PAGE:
Europe’s largest deposit of rare earth metals found in Sweden
Per Geijer find, just north of the company’s largest iron ore mine in the Swedish Arctic, is estimated to contain more than 1 million tons of rare earth metals, LKAB states.
The work is still in an exploratory phase, the miner noted, and the full extent of the deposit is not known.
“It will take at least 10 to 15 years before we can actually start mining and delivering raw materials to the market,” CEO Jan Mostrom said in the statementciting a timeline derived from other permitting processes in the industry.
LKAB is planning an application for an exploration concession this year, before a permit is sought.
Mostrom called on the European Commission to speed up and streamline these processes as part of its The Act on Critical Raw Materialswhich is expected to be announced in March this year.
Sweden plays a key role in the EU’s ambitions for renewable energy and already supplies around 90% of the continent’s iron ore. Most of the steel manufacturing products are mined in LKAB’s operations.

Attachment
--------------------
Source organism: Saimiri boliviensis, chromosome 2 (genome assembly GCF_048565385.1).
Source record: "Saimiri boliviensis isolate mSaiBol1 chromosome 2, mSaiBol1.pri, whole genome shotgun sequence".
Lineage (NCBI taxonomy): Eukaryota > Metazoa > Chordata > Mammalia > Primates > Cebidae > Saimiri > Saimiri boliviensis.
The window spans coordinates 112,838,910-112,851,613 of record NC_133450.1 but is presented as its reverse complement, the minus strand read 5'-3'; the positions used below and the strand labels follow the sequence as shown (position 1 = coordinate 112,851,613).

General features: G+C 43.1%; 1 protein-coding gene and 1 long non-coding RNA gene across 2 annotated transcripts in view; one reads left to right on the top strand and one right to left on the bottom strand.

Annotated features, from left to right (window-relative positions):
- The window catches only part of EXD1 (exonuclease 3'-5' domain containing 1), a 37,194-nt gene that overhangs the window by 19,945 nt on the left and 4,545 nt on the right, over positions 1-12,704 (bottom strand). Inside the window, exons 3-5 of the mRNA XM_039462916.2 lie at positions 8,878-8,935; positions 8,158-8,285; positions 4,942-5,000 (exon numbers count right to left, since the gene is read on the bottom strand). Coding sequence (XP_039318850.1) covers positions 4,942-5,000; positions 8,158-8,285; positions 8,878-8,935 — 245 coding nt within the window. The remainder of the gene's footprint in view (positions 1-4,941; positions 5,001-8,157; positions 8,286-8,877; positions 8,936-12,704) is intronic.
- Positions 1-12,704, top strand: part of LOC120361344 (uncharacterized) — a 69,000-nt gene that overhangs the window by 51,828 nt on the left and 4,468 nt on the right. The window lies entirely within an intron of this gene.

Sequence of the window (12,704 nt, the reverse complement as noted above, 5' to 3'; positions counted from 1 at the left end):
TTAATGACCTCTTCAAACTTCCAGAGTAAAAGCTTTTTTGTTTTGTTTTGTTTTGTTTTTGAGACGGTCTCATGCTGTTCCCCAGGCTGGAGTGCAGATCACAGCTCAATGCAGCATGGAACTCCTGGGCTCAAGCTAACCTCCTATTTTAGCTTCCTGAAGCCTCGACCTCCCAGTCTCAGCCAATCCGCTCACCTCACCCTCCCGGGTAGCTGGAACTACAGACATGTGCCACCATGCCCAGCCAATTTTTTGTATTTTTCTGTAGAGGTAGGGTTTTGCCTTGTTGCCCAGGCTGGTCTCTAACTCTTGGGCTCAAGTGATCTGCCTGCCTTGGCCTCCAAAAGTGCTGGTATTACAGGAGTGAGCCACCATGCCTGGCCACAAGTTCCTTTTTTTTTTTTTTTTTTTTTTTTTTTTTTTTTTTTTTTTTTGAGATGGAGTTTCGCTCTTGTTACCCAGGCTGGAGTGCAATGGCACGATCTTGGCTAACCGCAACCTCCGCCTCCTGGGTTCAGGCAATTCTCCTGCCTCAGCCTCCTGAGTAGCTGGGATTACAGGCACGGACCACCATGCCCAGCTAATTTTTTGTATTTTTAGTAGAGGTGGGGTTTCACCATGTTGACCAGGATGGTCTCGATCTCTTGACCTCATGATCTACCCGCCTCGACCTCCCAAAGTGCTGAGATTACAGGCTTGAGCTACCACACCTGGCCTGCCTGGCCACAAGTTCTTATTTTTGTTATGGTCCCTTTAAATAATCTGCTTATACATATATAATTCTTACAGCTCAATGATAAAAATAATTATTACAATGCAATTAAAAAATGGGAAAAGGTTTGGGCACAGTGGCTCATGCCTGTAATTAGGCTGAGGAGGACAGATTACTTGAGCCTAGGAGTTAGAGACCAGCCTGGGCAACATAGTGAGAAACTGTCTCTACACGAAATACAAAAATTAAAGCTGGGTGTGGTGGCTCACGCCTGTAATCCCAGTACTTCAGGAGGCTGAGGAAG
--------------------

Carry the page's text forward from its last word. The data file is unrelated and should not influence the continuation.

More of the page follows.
The EU considers rare earths to be among the most critical resources for the region.
“Electrification, the EU’s self-sufficiency and independence from Russia and China will begin in the mine,” says Sweden’s energy and industry minister in the statement.
Sweden, which currently holds the rotating presidency of the EU, has invited the bloc’s representatives to a two-day summit in Kiruna. The city made headlines the end of the 2010s as it was moved in its entirety to accommodate the growth of the same business, which is the largest underground iron ore mine.